Bakers Journal

Features Business and Operations Finance
Business Advisor: July 2013


June 24, 2013
By Bruce Roher

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Here are tips to help you avoid being a victim of identity theft in your bakery

Here are tips to help you avoid being a victim of identity theft in your bakery.

Unfortunately, identity theft is very common today. In fact, it affects millions of people in North America each year. Identity theft occurs when someone steals your personal information for criminal purposes. For example, your mail, which happens to include your monthly credit card statement, is stolen. The thief calls the credit card company to change the billing address, and then puts through charges. You may not even notice there is an issue for some time. 

Thieves can use your personal information to obtain credit cards, establish a cell phone, rent vehicles, establish a bank account in your name, apply for driver licences and loans, etc. As a victim, you can spend a lot of time trying to restore your good name, and potentially be responsible for the fraudster’s debts if money was borrowed in your name.

Businesses need to be vigilant in protecting personal data. For example, hackers are increasingly successful at hacking into the electronic records of businesses to steal personnel records. Employees have also been duped by “phishing,” where a hacker poses as a legitimate company through e-mail. For example, the employee receives an e-mail, supposedly from Paypal, indicating that the employee’s account has expired and the employee’s personal information must be entered in order to re-activate the account.

Another trend on the increase is the use of computer viruses that allow thieves to steal your personal information as you enter confidential user names and passwords on your computer.

Here are some tips to protect you and your business against identity theft. First, safeguard your personal information. Be sure to shred personal information instead of just throwing it in the garbage can. Don’t release any personal information about yourself over the telephone. Be suspicious of telephone surveys or bank representatives that call you at home on the weekend. Verify that the person asking for information over the telephone is in fact an employee of that organization. Never e-mail personal or financial information and be cautious of opening attachments of e-mails if you do not know who they are from. 

Second, be aware of suspicious circumstances. For example, be suspicious if your bills do not arrive and follow up with the company. If you are receiving calls about bills for accounts that you don’t have, this is cause for concern. Review credit card statements, bank statements and any online broker accounts for unauthorized charges. It is also a good idea to check your credit report periodically for any unusual activity.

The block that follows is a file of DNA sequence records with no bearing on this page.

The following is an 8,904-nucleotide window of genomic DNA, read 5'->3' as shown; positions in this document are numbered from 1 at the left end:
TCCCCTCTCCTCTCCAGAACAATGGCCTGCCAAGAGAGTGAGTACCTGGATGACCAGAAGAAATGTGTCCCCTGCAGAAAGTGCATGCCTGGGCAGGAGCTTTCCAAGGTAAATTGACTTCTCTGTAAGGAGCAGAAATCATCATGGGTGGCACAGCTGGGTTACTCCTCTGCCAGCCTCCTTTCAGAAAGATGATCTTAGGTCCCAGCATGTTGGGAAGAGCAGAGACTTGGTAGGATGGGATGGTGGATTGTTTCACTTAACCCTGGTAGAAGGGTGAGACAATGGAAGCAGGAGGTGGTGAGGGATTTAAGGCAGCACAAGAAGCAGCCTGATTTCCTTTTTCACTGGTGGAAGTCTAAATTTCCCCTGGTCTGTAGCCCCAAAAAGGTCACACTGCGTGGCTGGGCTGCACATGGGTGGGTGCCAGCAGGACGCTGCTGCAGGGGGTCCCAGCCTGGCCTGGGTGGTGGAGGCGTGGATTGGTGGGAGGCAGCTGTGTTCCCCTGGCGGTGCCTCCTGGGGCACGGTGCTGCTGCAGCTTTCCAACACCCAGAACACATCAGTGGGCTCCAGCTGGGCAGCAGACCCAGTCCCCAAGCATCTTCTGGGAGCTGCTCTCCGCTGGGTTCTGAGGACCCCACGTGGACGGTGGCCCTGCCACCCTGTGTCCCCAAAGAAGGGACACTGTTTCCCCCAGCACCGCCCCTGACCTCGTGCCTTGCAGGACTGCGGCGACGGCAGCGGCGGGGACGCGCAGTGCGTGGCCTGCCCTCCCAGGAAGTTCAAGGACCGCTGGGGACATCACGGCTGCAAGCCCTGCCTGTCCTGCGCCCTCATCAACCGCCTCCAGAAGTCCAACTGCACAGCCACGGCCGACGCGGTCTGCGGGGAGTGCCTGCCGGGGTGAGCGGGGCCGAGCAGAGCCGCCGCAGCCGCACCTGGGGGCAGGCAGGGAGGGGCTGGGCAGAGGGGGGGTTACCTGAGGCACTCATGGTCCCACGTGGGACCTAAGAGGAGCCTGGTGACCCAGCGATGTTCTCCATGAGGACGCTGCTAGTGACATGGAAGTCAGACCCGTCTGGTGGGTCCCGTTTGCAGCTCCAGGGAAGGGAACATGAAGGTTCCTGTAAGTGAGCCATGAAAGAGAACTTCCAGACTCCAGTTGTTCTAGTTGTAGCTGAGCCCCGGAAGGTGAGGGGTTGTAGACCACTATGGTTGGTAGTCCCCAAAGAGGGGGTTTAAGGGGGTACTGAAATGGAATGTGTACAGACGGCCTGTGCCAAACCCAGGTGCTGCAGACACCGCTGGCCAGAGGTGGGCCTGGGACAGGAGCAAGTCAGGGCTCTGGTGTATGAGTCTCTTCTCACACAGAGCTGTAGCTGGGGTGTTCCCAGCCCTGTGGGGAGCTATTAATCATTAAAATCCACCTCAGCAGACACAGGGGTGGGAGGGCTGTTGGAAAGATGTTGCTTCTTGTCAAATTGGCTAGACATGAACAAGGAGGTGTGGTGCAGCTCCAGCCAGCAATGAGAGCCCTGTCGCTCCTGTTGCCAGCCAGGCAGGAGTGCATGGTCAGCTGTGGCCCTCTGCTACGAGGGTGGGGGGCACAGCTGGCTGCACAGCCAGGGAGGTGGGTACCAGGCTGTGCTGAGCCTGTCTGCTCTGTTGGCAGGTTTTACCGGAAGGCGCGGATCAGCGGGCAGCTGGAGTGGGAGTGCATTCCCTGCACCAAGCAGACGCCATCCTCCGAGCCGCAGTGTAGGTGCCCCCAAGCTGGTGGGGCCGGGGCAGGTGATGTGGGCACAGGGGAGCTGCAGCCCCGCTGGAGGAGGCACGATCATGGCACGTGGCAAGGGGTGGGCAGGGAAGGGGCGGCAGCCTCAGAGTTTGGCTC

Finally, if you own a business, implement controls to protect your business from identity theft. Know how your business receives, collects and maintains personal information and who has access to this information. Keep only the personal information that is actually needed. For example, truncate visa numbers, delete the expiry date, and don’t keep credit card information longer than necessary. Cabinets containing sensitive information should be locked with appropriate access controls.  Be sure to implement encryption, passwords and firewalls to appropriately protect access to your business. 

If you are a victim, the Office of the Privacy Commissioner of Canada (OPCC) recommends that you contact:

  • Your local police and ask them to take a report. Make sure that you ask for a copy so that you can provide it to the organizations that you will have to contact later.
  • Every organization, such as a credit card company, where credit may have been fraudulently obtained in your name: Provide details of what happened, ask them to investigate and take appropriate actions such as closing accounts or cancelling cards.
  • Major credit reporting agencies: Ask for a copy of your credit report and discuss whether your file should be marked with a fraud alert, which will advise creditors to contact you before opening or changing accounts.
  • PhoneBusters, a police organization that collects information about identity theft and offers advice to victims. 1-888-495-8501 or info@phonebusters.com
  • Reporting Economic Crime Online (RECOL), a partnership involving international, federal and provincial law enforcement agencies (www.recol.ca)
  • Any government offices that issued any documents stolen or misused as part of the identity fraud.

The OPCC also recommends that you:

  • Keep a detailed log of whom you have called and what was said. Document any expenses you incur as you clear your name and re-establish your credit.
  • Be cautious about using “credit-repair” companies. There is usually nothing they can do, and some have been known to propose a solution – establishing credit under a new identity – that is itself fraudulent.
  • Close your bank accounts and open new ones. Insist on password-only access to them.
  • Get new bank machine and calling cards with new passwords or personal identification numbers (PINs).
  • Get a new driver’s licence.
  • Tell your telephone, cable and utility companies that someone using your name could try to open new accounts fraudulently. 


Bruce Roher is a partner in the business valuations and forensic accounting practice at the Toronto office of Fuller Landau LLP, Chartered Accountants.  He can be reached at broher@fullerlandau.com or 416-645-6526.


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